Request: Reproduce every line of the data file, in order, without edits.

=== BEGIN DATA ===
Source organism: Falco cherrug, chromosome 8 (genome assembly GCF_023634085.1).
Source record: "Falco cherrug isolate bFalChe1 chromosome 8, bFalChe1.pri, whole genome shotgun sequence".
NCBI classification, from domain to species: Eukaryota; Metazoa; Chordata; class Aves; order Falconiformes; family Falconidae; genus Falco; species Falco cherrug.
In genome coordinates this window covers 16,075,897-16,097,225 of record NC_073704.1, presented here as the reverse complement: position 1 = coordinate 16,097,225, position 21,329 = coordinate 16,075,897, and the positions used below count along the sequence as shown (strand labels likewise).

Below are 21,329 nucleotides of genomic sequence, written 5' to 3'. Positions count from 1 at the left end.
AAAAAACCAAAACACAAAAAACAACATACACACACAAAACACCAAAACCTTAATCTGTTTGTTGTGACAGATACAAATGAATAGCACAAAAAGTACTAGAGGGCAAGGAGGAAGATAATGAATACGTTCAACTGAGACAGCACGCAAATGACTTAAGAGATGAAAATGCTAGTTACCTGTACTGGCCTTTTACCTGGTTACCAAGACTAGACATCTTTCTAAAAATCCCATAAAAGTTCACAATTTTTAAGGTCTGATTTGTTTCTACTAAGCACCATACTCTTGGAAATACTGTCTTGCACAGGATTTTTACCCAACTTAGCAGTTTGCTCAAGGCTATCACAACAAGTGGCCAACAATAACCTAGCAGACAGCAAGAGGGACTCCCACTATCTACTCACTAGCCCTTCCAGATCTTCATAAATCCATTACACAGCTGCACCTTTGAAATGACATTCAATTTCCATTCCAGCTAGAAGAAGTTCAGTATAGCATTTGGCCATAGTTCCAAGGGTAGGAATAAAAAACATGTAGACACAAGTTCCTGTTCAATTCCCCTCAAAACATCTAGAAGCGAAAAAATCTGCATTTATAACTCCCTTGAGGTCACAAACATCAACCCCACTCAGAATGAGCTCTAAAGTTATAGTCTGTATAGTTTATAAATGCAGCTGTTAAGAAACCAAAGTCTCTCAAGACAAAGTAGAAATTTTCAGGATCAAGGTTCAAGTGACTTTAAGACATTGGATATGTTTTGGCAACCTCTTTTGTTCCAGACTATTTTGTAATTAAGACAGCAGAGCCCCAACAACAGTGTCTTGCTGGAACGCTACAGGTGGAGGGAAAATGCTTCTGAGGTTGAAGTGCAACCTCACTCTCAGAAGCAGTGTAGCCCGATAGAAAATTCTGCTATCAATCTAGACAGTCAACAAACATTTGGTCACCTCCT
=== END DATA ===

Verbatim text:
Source organism: Falco cherrug, chromosome 8 (genome assembly GCF_023634085.1).
Source record: "Falco cherrug isolate bFalChe1 chromosome 8, bFalChe1.pri, whole genome shotgun sequence".
NCBI classification, from domain to species: Eukaryota; Metazoa; Chordata; class Aves; order Falconiformes; family Falconidae; genus Falco; species Falco cherrug.
In genome coordinates this window covers 16,075,897-16,097,225 of record NC_073704.1, presented here as the reverse complement: position 1 = coordinate 16,097,225, position 21,329 = coordinate 16,075,897, and the positions used below count along the sequence as shown (strand labels likewise).

Below are 21,329 nucleotides of genomic sequence, written 5' to 3'. Positions count from 1 at the left end.
AAAAAACCAAAACACAAAAAACAACATACACACACAAAACACCAAAACCTTAATCTGTTTGTTGTGACAGATACAAATGAATAGCACAAAAAGTACTAGAGGGCAAGGAGGAAGATAATGAATACGTTCAACTGAGACAGCACGCAAATGACTTAAGAGATGAAAATGCTAGTTACCTGTACTGGCCTTTTACCTGGTTACCAAGACTAGACATCTTTCTAAAAATCCCATAAAAGTTCACAATTTTTAAGGTCTGATTTGTTTCTACTAAGCACCATACTCTTGGAAATACTGTCTTGCACAGGATTTTTACCCAACTTAGCAGTTTGCTCAAGGCTATCACAACAAGTGGCCAACAATAACCTAGCAGACAGCAAGAGGGACTCCCACTATCTACTCACTAGCCCTTCCAGATCTTCATAAATCCATTACACAGCTGCACCTTTGAAATGACATTCAATTTCCATTCCAGCTAGAAGAAGTTCAGTATAGCATTTGGCCATAGTTCCAAGGGTAGGAATAAAAAACATGTAGACACAAGTTCCTGTTCAATTCCCCTCAAAACATCTAGAAGCGAAAAAATCTGCATTTATAACTCCCTTGAGGTCACAAACATCAACCCCACTCAGAATGAGCTCTAAAGTTATAGTCTGTATAGTTTATAAATGCAGCTGTTAAGAAACCAAAGTCTCTCAAGACAAAGTAGAAATTTTCAGGATCAAGGTTCAAGTGACTTTAAGACATTGGATATGTTTTGGCAACCTCTTTTGTTCCAGACTATTTTGTAATTAAGACAGCAGAGCCCCAACAACAGTGTCTTGCTGGAACGCTACAGGTGGAGGGAAAATGCTTCTGAGGTTGAAGTGCAACCTCACTCTCAGAAGCAGTGTAGCCCGATAGAAAATTCTGCTATCAATCTAGACAGTCAACAAACATTTGGTCACCTCCT